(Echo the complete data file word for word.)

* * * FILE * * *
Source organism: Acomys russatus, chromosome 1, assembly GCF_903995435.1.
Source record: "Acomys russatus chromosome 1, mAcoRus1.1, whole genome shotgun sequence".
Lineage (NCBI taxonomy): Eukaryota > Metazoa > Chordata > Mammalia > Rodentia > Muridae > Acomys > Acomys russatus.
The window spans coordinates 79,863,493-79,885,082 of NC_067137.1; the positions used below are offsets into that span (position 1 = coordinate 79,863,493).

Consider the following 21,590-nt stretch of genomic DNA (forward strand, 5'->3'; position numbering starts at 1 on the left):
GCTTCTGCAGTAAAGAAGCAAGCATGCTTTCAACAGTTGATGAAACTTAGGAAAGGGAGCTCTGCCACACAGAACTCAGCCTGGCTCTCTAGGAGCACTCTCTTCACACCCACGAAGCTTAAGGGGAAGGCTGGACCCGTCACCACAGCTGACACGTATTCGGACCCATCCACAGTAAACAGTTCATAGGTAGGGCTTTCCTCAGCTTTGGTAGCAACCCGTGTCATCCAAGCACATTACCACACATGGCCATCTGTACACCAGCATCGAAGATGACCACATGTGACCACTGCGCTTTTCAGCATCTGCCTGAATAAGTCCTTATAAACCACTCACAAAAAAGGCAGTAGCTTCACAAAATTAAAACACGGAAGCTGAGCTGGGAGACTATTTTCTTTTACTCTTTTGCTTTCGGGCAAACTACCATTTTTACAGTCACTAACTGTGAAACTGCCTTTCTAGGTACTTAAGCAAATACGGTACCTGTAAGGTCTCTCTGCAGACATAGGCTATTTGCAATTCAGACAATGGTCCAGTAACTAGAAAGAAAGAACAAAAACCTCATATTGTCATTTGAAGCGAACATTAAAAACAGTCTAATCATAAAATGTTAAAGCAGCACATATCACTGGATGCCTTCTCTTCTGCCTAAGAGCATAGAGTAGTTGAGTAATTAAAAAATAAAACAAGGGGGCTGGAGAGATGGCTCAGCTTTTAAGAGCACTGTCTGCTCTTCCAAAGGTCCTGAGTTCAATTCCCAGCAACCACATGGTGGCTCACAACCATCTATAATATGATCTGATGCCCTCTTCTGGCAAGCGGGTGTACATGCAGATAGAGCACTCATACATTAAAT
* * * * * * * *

Source organism: Acomys russatus, chromosome 1, assembly GCF_903995435.1.
Source record: "Acomys russatus chromosome 1, mAcoRus1.1, whole genome shotgun sequence".
Lineage (NCBI taxonomy): Eukaryota > Metazoa > Chordata > Mammalia > Rodentia > Muridae > Acomys > Acomys russatus.
The window spans coordinates 79,863,493-79,885,082 of NC_067137.1; the positions used below are offsets into that span (position 1 = coordinate 79,863,493).

Consider the following 21,590-nt stretch of genomic DNA (forward strand, 5'->3'; position numbering starts at 1 on the left):
GCTTCTGCAGTAAAGAAGCAAGCATGCTTTCAACAGTTGATGAAACTTAGGAAAGGGAGCTCTGCCACACAGAACTCAGCCTGGCTCTCTAGGAGCACTCTCTTCACACCCACGAAGCTTAAGGGGAAGGCTGGACCCGTCACCACAGCTGACACGTATTCGGACCCATCCACAGTAAACAGTTCATAGGTAGGGCTTTCCTCAGCTTTGGTAGCAACCCGTGTCATCCAAGCACATTACCACACATGGCCATCTGTACACCAGCATCGAAGATGACCACATGTGACCACTGCGCTTTTCAGCATCTGCCTGAATAAGTCCTTATAAACCACTCACAAAAAAGGCAGTAGCTTCACAAAATTAAAACACGGAAGCTGAGCTGGGAGACTATTTTCTTTTACTCTTTTGCTTTCGGGCAAACTACCATTTTTACAGTCACTAACTGTGAAACTGCCTTTCTAGGTACTTAAGCAAATACGGTACCTGTAAGGTCTCTCTGCAGACATAGGCTATTTGCAATTCAGACAATGGTCCAGTAACTAGAAAGAAAGAACAAAAACCTCATATTGTCATTTGAAGCGAACATTAAAAACAGTCTAATCATAAAATGTTAAAGCAGCACATATCACTGGATGCCTTCTCTTCTGCCTAAGAGCATAGAGTAGTTGAGTAATTAAAAAATAAAACAAGGGGGCTGGAGAGATGGCTCAGCTTTTAAGAGCACTGTCTGCTCTTCCAAAGGTCCTGAGTTCAATTCCCAGCAACCACATGGTGGCTCACAACCATCTATAATATGATCTGATGCCCTCTTCTGGCAAGCGGGTGTACATGCAGATAGAGCACTCATACATTAAAT